A native of Massillon, Ohio, Featheringham holds a Bachelor of Science in Electronic Engineering (with Option in Mathematics) from Indiana Tech and a Master of Science in Technology Management from the University of Maryland. Before retiring, Featheringham enjoyed a 40-year career working with defense contracting companies in the Washington, D.C., area. He served in a number of positions of increasing responsibility from junior engineer to vice president and general manager of an operating division, where he managed his own business development. As a line manager, he supervised the engineering and testing of state-of-theart communications-electronics systems for the US Army and Marine Corps. A seasoned business manager with P&L responsibility, he met or exceeded his revenue and income targets for ten consecutive years. As a business developer he grew his division from a single contract to a $30 million, multi-contract business unit. Later, he was director of new business development for a defense information systems integrator, where he positioned the company on several
In October 1999, he retired from full-time employment, moved to Toms River, NJ, and married Connie Caputo, a longtime business colleague. They established Two Feathers Consulting to provide business development and management consulting services to the US Army communicationselectronics community at Fort Monmouth, NJ, as well as other Army installations. Featheringham has a keen personal interest in helping young engineers define and reach their career goals. To this end, he operated the executive offices of Sigma Phi Delta, an international fraternity of engineers. As a volunteer, he serves on the Fort Monmouth AFCEA chapterâ€™s Scientific and Engineering Careers Committee, which raises and distributes over $100K of annual scholarships and grants to high school students at the Jersey Shore. He co-chairs an annual science fair for high school students and guides a program for mentoring young engineers and professionals at Fort Monmouth. He endowed a $2,000 scholarship for deserving engineering students at Indiana Tech in memory of his first wife, who died in 1995.
Escape With Indiana Tech Combine a gathering with fellow alums and a luxury resort vacation in one event at the inaugural Indiana Tech escape. Indiana Tech alumni and friends are invited on a 3-day trip to MonteLago Village Resort on Lake Las Vegas. From Nov. 3 to 5, you can enjoy shopping, dining, golf, gaming, art galleries, and spas at the Mediterranean-themed resort. Special Indiana Tech activities will include a reception with President Arthur Snyder and his wife, Camille; a helicopter tour over the Las Vegas lights; a Saturday morning breakfast; a tour of the Hoover Dam; a yacht cruise on Lake Las Vegas; and an alumni and friends dinner. Trip packages are available for two or three nights, and prices vary depending on the size of the room that is needed. For more information, visit our Web site: www.IndianaTech.edu/AlumniandDonors.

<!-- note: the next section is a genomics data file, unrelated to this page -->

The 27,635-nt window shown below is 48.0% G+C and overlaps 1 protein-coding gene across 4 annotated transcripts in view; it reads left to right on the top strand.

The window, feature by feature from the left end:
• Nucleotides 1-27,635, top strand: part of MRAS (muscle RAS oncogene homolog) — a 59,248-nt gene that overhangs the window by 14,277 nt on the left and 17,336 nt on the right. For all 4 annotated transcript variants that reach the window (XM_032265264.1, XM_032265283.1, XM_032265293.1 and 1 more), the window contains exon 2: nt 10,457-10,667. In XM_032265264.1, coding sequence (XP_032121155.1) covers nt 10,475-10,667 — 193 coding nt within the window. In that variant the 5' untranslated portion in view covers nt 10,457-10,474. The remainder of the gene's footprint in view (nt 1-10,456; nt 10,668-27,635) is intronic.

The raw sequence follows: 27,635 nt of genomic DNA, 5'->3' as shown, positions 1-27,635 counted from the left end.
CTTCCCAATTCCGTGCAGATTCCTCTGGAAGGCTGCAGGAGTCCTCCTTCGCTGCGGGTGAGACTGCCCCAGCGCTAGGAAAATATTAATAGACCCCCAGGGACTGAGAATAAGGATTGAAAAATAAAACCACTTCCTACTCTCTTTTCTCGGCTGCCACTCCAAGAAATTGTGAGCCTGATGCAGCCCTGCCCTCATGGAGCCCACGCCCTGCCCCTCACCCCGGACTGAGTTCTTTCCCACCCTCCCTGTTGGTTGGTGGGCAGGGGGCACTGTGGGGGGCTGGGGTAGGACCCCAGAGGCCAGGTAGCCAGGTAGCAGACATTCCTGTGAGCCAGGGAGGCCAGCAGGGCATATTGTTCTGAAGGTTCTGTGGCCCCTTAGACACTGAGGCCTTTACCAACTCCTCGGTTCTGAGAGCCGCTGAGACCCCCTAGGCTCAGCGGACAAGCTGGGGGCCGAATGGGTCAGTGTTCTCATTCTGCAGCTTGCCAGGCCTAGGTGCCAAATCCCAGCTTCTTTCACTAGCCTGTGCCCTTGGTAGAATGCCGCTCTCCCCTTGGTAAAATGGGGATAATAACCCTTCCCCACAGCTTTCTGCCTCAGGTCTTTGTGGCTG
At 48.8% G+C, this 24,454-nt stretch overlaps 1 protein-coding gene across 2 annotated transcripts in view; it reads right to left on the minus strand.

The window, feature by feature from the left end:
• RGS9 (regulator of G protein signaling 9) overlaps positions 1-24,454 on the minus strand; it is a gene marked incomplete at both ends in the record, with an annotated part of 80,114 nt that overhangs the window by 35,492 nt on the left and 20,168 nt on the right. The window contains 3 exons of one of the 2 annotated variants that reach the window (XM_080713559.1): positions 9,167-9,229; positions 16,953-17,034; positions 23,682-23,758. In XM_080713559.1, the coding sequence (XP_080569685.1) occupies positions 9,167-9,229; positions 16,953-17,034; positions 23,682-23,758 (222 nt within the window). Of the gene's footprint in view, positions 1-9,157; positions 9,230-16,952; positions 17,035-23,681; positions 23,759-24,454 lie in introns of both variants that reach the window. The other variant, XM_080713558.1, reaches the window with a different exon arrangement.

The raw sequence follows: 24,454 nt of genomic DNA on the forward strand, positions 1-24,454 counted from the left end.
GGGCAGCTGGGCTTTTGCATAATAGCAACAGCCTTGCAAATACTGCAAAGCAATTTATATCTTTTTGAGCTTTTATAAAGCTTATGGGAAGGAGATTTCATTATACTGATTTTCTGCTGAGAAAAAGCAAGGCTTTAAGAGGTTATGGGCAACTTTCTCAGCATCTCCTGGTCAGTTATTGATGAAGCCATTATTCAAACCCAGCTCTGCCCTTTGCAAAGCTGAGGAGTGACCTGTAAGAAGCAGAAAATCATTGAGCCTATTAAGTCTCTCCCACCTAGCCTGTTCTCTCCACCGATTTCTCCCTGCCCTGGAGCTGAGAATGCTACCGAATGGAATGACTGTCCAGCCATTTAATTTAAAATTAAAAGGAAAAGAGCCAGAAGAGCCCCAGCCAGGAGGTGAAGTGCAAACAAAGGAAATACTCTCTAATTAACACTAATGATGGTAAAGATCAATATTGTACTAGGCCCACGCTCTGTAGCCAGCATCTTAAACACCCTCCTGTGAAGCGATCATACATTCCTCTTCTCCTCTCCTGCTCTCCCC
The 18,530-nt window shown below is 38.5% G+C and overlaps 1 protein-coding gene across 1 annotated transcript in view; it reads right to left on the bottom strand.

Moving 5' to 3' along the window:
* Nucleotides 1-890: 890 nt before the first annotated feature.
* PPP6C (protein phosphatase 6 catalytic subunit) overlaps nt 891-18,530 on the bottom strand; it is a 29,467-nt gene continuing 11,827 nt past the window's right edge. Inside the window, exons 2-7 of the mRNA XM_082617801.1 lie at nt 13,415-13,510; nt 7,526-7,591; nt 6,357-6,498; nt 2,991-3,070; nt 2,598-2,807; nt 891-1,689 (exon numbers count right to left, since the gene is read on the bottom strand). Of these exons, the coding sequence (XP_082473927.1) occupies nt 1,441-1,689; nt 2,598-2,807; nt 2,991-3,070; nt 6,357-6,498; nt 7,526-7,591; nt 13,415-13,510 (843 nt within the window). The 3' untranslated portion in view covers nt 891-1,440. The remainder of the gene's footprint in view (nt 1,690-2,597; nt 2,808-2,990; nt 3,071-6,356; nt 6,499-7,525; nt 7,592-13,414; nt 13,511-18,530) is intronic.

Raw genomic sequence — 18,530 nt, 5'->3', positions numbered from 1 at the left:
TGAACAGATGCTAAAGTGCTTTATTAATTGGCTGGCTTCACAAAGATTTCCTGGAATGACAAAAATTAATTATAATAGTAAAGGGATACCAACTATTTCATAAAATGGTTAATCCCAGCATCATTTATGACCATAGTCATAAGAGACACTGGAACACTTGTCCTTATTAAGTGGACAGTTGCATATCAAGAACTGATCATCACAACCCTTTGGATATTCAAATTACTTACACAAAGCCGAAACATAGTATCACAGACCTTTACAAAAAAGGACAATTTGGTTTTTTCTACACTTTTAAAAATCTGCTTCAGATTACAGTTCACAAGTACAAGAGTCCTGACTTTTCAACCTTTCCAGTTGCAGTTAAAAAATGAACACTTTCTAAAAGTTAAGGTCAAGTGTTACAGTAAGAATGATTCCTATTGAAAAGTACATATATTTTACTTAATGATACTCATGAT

faculty & staff news Professor Wins Innovation Award Dr. Norma Friedman, professor of business and social sciences, has received the Award for Innovative Excellence in Teaching, Learning and Technology to be presented at the 17th International Conference on College Teaching and Learning, April 10 through 14 in Ponte Vedra Beach, Fla. She will represent Indiana Tech and present the process and findings of the Relationship Based Education Symposium held in December 2005. Professors Susan McGrade, Steve Malloris, and Friedman developed and worked on this university symposium.
Faculty Share Work at Engineering Conference Indiana Tech contributed two faculty presentations and three student project presentations to the Illinois-Indiana and North Central Joint Section Conference of the American Society for Engineering Education (ASEE) on March 30 and April 1 at Indiana University-Purdue University, Fort Wayne. Dr. Steve Dusseau presented a paper on “Ethics in Engineering Education.” Dr. Feng Lin and David Aschliman, dean of the College of Engineering and Computer Studies, coauthored a paper on “Integrated Design and Analysis for a Trebuchet using a High Speed Photographic Measurement System and Matlab.” The paper was co-authored with Dr. Richard Kenefic, now at Raytheon. Kenefic presented the paper. Three student groups presented their projects in a student poster session. Andrew Burns and Justina Horner presented their work on “Busting Height of an Egg”, developed as a class project in MA 2430 Probability and Statistics. Jay Welsh and Lindberg Williams presented the continuing rocket electronics activity, which began as an IEEE (Institute of Electrical and Electronics Engineers) project. Chris Cress, Janelle Freeland, and Clinton Gulley presented work on the “Buzzer Project,” an electronic signaling project to support the Society of Human Resource Management (SHRM) games that were hosted by Indiana Tech this past spring.
University Welcomes New Staff Indiana Tech is pleased to announce several additions to the university staff: Amy Jagger, human resources assistant Cassandra Herriford, enrollment manager, College of Professional Studies, Merrillville office Josh Clements, technical specialist for online learning Holly Trail, associate admissions counselor, traditional program Robin Close, admissions representative, College of Professional Studies, Greenwood office Marlena Lewis, administrative assistant Byron Douglas, admissions representative, College of Professional Studies, Indianapolis campus Rhonda Ladig, admissions coordinator, traditional program Cathy Elrod, administrative assistant
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Ball Point Pen with Gift Box Just arrived, this pen features a high quality casing with the Indiana Tech logo screened in metallic silver. The nice weight of the pen and the exceptional lay down of ink from the ball point make this an ideal writing tool for a distinguished penman. It also happens to be the perfect gift for Tech alums & friends. The pen also carries a lifetime guarantee.
Special Alumni Price: $10.39 Regular Price $12.99
To order, stop by the gift shop in the lower level of Andorfer Commons, call (800) 937-2448, ext. 2150, or fax (260) 420-1453. Please add $5 to your order for shipping.
Non-Profit Org. U.S. POSTAGE
Fort Wayne, IN Permit No. 159
1600 East Washington Blvd. Fort Wayne, IN 46803